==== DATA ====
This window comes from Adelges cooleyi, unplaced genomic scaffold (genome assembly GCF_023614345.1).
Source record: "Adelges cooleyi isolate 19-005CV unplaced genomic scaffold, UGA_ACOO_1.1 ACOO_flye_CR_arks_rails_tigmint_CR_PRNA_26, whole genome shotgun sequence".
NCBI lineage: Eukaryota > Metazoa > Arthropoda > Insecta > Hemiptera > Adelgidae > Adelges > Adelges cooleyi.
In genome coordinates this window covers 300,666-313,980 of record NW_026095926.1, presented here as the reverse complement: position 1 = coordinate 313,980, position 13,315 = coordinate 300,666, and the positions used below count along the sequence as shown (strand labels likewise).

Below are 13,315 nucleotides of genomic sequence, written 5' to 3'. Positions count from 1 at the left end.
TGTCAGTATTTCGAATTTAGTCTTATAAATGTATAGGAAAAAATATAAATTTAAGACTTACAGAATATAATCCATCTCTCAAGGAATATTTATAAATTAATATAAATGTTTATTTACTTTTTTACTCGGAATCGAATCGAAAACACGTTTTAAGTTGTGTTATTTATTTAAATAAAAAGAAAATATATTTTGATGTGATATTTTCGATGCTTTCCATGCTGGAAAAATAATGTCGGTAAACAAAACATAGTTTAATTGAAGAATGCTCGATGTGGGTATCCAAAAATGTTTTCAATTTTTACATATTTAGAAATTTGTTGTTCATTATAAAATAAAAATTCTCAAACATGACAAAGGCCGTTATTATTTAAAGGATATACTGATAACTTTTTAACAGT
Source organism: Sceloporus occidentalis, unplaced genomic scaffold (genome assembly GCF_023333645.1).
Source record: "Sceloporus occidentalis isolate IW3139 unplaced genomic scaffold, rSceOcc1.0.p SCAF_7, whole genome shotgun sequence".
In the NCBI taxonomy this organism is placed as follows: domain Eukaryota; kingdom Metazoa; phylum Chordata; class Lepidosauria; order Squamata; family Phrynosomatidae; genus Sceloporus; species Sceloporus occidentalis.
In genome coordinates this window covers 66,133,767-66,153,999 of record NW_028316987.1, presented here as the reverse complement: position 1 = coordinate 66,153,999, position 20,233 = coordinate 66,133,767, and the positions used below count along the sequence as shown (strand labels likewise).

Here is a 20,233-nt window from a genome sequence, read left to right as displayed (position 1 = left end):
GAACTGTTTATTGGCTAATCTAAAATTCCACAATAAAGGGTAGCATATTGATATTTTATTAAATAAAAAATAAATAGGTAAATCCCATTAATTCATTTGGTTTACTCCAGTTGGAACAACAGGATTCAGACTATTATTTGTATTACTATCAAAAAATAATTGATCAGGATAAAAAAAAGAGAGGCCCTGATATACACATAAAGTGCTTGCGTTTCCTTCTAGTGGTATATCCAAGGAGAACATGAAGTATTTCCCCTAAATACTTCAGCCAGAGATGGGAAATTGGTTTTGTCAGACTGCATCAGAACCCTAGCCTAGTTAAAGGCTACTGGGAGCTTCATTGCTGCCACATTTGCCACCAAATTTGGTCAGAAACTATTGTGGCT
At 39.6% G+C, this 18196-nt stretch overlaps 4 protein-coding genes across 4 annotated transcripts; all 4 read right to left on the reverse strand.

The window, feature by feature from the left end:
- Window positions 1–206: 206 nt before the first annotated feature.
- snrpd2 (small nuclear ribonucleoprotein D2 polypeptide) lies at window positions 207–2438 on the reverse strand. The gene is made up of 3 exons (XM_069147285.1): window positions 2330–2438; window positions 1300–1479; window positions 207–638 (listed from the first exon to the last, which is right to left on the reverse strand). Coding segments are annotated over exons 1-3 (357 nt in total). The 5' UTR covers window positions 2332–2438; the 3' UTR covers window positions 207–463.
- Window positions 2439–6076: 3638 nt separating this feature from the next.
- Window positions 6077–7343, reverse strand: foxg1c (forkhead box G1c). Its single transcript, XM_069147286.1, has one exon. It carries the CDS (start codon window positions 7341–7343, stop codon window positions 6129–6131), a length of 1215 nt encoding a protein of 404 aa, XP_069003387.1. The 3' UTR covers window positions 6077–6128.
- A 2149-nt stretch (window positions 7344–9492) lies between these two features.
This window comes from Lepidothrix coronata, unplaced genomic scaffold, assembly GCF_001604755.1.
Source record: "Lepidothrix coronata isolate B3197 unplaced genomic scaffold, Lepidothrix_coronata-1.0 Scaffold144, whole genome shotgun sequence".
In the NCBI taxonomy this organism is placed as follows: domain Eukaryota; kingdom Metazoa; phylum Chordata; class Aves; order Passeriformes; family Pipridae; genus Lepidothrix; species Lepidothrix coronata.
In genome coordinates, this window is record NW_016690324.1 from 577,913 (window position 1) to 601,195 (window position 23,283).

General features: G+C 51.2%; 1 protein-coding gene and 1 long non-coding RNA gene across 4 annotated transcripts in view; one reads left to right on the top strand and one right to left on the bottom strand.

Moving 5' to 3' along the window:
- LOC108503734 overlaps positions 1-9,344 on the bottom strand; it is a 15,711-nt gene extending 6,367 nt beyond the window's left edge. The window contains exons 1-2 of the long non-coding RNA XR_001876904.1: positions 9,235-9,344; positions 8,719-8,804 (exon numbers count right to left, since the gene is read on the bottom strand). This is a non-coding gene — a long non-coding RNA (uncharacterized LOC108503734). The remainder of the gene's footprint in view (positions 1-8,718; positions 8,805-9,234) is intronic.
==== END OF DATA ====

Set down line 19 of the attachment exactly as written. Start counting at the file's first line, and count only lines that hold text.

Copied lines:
- A 2149-nt stretch (window positions 7344–9492) lies between these two features.